There were a few broken doors. That's all easily replaceable. You can actually order replacement doors and replacement locks from Amazon of all places. And it costs me six dollars and fifty cents per lock to order new locks. You basically saved yourself tens of thousands of dollars and you've done that a few times kind of looking for these just in like I call it our immigrant hustle. It's just like things our parents would never pay full price for. We don't either.
What other hacks did you see to do it a little bit more like, you know, cost effectively so you could serve, you know, give a better service at a cheaper price and also open a few of these at the same time. Anything else? Just keeping our costs low to your point. So even if you look at like the materials that we use for these, so it's literally two by four. Right. And then this like tile part that's on these are sticky like sticky tiles. Yeah.
So instead of looking for a one piece countertop, right, that was thousands of dollars, we literally buy we did the whole store with four boxes of these like sticky sticker tiles and they serve its purpose and it's been durable. And these are the same ones we've had on for four years. Love that. Story time. All right, guys, this is kind of special because I just sold a website for 8K that I bought for about 100 bucks. It was called Grow Getters, a newsletter that talked about marketing growth.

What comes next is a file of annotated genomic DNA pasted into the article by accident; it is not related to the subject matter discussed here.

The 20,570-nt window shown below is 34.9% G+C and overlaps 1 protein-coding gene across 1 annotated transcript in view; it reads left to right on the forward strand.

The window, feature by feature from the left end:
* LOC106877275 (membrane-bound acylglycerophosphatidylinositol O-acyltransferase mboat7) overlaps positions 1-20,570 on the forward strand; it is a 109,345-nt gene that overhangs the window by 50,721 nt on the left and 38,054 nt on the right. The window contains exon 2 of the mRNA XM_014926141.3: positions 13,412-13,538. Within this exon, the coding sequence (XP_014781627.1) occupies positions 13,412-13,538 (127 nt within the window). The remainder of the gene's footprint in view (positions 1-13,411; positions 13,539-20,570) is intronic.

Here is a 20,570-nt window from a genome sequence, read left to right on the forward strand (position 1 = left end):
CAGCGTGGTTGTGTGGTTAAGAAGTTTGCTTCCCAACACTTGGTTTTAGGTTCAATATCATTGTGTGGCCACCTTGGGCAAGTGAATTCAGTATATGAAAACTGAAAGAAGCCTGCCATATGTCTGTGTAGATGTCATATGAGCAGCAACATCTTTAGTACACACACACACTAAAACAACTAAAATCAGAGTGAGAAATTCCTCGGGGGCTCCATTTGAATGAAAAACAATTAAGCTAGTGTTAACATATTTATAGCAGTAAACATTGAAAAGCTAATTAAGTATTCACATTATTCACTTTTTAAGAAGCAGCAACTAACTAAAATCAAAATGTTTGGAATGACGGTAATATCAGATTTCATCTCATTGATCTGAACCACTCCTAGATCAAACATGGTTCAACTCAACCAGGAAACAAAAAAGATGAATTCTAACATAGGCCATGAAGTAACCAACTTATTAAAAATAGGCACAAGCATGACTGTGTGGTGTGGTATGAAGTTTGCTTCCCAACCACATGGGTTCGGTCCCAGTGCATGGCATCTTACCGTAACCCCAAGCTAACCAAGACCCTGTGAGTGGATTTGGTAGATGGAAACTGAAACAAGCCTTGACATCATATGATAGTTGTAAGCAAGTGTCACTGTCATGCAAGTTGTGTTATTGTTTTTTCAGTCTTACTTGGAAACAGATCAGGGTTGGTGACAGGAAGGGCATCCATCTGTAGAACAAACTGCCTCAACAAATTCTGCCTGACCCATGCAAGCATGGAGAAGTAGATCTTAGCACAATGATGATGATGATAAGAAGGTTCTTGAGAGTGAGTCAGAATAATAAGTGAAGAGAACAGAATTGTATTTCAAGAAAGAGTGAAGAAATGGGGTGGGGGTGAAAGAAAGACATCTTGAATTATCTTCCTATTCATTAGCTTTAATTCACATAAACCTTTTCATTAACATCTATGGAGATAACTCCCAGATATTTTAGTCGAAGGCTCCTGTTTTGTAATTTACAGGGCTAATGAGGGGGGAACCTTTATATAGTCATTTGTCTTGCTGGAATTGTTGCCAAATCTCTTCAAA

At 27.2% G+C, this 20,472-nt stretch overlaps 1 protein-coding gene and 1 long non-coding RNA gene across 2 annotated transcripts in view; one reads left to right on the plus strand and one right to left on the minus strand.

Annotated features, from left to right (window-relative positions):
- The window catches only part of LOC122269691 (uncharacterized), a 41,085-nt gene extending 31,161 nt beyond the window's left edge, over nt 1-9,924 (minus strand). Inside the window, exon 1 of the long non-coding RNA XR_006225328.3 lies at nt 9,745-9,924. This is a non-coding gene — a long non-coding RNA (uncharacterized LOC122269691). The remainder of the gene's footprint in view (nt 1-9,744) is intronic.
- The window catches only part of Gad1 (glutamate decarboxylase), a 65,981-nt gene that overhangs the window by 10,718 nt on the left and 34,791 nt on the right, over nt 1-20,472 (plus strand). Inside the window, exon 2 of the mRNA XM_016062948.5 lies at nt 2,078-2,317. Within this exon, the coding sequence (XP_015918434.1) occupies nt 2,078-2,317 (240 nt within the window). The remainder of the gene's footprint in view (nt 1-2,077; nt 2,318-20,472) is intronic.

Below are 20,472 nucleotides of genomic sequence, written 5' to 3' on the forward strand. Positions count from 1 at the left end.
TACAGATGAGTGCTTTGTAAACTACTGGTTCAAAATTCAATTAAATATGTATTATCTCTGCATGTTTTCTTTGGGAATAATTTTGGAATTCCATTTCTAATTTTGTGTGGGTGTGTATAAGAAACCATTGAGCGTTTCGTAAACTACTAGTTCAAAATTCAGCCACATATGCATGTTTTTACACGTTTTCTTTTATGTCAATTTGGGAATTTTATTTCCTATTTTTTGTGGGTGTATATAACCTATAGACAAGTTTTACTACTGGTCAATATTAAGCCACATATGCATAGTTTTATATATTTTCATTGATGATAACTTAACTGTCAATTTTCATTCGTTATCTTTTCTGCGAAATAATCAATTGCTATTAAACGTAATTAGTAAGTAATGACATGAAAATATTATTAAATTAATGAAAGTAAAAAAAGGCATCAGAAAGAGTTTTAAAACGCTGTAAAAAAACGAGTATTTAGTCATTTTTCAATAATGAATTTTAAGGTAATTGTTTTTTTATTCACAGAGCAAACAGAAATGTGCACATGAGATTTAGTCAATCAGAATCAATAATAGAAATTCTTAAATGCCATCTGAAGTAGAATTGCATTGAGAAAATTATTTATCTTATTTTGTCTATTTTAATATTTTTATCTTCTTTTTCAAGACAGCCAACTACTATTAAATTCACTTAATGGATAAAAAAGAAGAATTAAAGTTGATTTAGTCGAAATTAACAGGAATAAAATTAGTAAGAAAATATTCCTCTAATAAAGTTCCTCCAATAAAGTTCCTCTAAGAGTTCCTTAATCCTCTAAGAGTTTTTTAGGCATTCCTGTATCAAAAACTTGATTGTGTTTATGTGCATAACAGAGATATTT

I did it just for fun with two friends and it made me realize that I wanted to tell more people that you can start with small deals, you could start with large deals, but you can definitely start with online deals. So I partnered with this company, Flippa. Thanks guys about where to buy online businesses. It's my favorite site to buy any sort of online business period, full stop. That's why I'm trying to invest in them. So maybe you guys can check this out so that I could get part of this series. That'd be awesome. Thanks, Blake, CEO, because after all, we know that 94% of startups fail.